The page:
How Being a Mom Changed the Way I Work
Becoming a mother has changed many aspects of my life. I sleep less, I eat a lot more chicken fingers and mac and cheese, and I know the theme song to Vampirina.
But over the last eight years, I've also come to realize that my kids have taught me invaluable lessons on how to be a better human being. These lessons have naturally extended into my career, and my ability to lead, in unimaginable ways.
What I quickly learned from my first daughter is that babies are incredibly empathetic. They can't see you or understand what you are saying, but they can tell when you are stressed or off balance. Their mood changes with yours, and if you don't catch it in time, everyone has a crabby day.
The same thing can happen daily in a work environment. One person's energy can alter an entire section of the office without anyone realizing why. I'm not always effective in catching my emotional swing, but being a mother has made me far more conscious of my potential impact on the agency.
I've learned that being cognizant of your own pulse helps you influence the pulse of your entire organization. If done successfully, this awareness can lead to better morale universally.
As my second child was learning to talk and struggling to communicate, I would often try to fill in the blanks for her before she finished. Although done with good intentions, all this did was add to her frustration and trigger a meltdown.
Even as she developed her vocabulary and was able to speak more, I'd still find myself cutting her off to correct her or answering her questions before she completed them. When she was finally able to articulate "I wasn't finished!" I understood.
Her frustration wasn't over the language she didn't have but that she wasn't being heard. All she wanted was the time to express her thoughts before being given an answer. Inherently I want to provide all the answers, but my 5-year-old taught me that sometimes the most valuable thing I can do is stop and listen.
Likewise, there are so many opportunities in an agency environment to take the time to hear someone out, as opposed to filling in the blanks for them.
Regardless of age, gender, or title … who doesn't want that?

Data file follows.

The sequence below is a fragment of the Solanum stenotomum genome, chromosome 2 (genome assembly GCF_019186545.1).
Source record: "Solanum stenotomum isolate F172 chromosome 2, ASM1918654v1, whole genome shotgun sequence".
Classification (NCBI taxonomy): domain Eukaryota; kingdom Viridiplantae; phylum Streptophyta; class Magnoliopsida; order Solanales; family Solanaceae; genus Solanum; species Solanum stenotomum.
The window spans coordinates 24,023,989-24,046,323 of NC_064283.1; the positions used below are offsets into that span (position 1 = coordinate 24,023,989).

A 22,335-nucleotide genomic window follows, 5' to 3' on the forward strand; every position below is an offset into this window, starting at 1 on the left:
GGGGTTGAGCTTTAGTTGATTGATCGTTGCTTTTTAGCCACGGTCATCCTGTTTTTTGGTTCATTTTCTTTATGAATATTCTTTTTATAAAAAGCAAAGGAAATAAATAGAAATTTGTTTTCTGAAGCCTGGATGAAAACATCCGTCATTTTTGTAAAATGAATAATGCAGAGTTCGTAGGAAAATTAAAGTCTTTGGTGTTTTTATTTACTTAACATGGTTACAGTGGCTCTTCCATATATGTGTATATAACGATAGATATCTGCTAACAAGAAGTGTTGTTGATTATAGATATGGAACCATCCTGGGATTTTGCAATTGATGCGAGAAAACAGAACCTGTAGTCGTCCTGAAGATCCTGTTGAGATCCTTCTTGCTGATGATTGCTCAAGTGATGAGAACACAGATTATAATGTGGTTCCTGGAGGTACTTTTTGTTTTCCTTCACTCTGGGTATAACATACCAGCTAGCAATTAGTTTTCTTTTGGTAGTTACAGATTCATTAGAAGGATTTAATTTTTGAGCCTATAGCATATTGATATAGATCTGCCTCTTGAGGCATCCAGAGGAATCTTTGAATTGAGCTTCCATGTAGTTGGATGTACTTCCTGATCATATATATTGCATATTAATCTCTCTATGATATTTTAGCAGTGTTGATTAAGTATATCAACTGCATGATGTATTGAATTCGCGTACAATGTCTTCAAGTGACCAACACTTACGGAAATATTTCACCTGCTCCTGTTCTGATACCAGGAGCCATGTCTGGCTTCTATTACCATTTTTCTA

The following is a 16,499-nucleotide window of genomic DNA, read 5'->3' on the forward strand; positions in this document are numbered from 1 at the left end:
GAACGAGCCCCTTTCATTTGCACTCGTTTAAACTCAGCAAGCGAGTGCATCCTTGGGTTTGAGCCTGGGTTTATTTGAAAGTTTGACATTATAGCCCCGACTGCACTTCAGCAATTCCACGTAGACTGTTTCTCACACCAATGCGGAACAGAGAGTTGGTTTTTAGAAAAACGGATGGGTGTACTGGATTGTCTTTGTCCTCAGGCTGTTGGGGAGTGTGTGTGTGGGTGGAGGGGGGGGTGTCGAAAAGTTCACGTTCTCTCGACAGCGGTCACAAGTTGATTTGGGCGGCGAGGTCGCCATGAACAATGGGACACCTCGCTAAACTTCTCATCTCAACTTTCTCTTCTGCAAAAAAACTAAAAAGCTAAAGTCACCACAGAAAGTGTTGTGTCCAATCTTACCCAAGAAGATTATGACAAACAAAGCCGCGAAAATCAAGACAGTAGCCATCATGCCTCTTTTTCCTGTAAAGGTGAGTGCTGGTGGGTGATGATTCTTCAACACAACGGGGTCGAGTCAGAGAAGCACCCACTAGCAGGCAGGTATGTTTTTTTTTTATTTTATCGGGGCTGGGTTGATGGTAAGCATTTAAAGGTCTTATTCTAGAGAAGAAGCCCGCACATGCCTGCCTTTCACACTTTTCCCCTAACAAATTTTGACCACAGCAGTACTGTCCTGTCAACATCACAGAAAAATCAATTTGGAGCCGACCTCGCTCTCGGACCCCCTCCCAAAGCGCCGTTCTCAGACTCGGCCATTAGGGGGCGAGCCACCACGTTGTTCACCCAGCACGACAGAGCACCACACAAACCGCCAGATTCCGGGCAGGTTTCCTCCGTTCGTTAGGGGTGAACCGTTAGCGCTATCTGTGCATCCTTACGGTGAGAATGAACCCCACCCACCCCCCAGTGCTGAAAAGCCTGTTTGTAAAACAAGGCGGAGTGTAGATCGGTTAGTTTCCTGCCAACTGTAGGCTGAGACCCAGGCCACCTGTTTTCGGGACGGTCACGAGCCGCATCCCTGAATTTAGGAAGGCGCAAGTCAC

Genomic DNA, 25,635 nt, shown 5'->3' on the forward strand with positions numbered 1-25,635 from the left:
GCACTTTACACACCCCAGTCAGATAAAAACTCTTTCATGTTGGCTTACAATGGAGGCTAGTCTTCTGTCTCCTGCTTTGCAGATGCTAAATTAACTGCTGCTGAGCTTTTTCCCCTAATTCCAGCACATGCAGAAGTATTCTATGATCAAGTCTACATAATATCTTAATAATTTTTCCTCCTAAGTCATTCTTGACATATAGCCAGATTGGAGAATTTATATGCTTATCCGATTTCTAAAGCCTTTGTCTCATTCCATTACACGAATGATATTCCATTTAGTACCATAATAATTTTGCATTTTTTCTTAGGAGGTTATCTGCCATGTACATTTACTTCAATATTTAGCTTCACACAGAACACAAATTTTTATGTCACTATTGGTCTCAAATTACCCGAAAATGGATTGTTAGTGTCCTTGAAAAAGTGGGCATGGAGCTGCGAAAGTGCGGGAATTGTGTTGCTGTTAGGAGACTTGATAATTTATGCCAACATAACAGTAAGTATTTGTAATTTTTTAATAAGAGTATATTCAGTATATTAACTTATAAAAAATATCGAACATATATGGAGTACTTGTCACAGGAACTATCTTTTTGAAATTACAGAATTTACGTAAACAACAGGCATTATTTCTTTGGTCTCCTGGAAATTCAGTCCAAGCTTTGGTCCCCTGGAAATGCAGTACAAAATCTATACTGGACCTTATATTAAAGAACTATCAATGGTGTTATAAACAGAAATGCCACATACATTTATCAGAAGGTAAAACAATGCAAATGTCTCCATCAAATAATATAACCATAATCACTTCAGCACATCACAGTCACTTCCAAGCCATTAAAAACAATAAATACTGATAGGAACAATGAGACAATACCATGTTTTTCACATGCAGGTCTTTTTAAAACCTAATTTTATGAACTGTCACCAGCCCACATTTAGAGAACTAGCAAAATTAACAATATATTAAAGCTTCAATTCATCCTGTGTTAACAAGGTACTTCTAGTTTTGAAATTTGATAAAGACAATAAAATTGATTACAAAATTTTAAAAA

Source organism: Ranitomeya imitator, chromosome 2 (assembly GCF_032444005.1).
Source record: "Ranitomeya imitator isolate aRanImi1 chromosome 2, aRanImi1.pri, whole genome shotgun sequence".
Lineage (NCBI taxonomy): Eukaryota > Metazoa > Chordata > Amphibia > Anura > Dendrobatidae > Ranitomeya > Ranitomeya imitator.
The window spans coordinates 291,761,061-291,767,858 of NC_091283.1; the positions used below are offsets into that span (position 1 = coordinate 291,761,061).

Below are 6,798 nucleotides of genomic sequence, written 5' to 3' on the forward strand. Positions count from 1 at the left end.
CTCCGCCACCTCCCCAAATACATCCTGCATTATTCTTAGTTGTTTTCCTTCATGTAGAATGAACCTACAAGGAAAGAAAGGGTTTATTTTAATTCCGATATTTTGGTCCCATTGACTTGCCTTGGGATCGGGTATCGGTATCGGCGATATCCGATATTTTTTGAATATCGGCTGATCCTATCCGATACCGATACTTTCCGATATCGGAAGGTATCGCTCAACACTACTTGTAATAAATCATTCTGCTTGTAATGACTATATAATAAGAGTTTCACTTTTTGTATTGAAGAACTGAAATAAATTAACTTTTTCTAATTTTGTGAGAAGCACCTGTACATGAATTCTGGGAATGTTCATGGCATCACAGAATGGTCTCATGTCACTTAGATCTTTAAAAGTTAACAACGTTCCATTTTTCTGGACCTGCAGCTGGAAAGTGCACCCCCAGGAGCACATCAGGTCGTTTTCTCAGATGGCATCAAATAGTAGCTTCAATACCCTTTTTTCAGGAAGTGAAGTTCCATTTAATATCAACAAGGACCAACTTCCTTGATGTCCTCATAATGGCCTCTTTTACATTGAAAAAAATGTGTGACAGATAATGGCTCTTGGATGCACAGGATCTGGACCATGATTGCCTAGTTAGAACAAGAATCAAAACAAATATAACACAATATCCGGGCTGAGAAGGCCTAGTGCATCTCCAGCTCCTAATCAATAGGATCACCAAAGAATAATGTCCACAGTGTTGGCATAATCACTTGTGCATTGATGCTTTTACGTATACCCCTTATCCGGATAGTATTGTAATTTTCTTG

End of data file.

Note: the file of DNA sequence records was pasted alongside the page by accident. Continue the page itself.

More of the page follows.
This seemingly simple change encourages a team member to develop their own thinking and problem-solving skills as well as empowers them to be confident in their choices and establish themselves as a leader. Not only does this provide an employee with increased professional growth and opportunity, it establishes trust in a working relationship.
Anecdotes aside, being a mom has also taught me about priorities and the importance of giving context to my to-do list. I love what I do, but I have a new understanding of how quickly moments pass.
My kids change every day, and the experiences I have with them at 5 and 8 will be completely different from those at 6 and 9. They have taken top priority on all my lists, and because of that, I am forced to be more efficient in the way I approach my work and accomplish my goals.
Because I emphasize taking time for them, I end up taking time for me; and that, more than anything, has helped me create a work-life balance that keeps me motivated as an individual and gives me the means to lead others.
As Situation's ninth team member (and we're now reaching 83), I'm gratified to have had the opportunity to be a part of shaping policies that enable everyone here to take time for these kinds of moments and life experiences.
While it's still a work in progress, we've been increasing our flexible work offerings to allow everyone to make the most of their time—both in and out of the office. Not only does this make the work better, it also makes everyone feel appreciated as a person rather than just an employee.
When I took on my role as Mom, I didn't realize I was being given a unique opportunity that would have a lasting impact on my leadership skills in the workplace. Every day, you have people who depend on you and look to you as a guide as they develop into amazing individuals.
For me, I believe the lessons my kids instilled in me have helped me develop my voice as a leader and become a stronger advocate for my team and the agency.
Whether it's kids or a business, growing pains always lead somewhere wonderful, and I can say with full confidence that I'm enjoying the journey.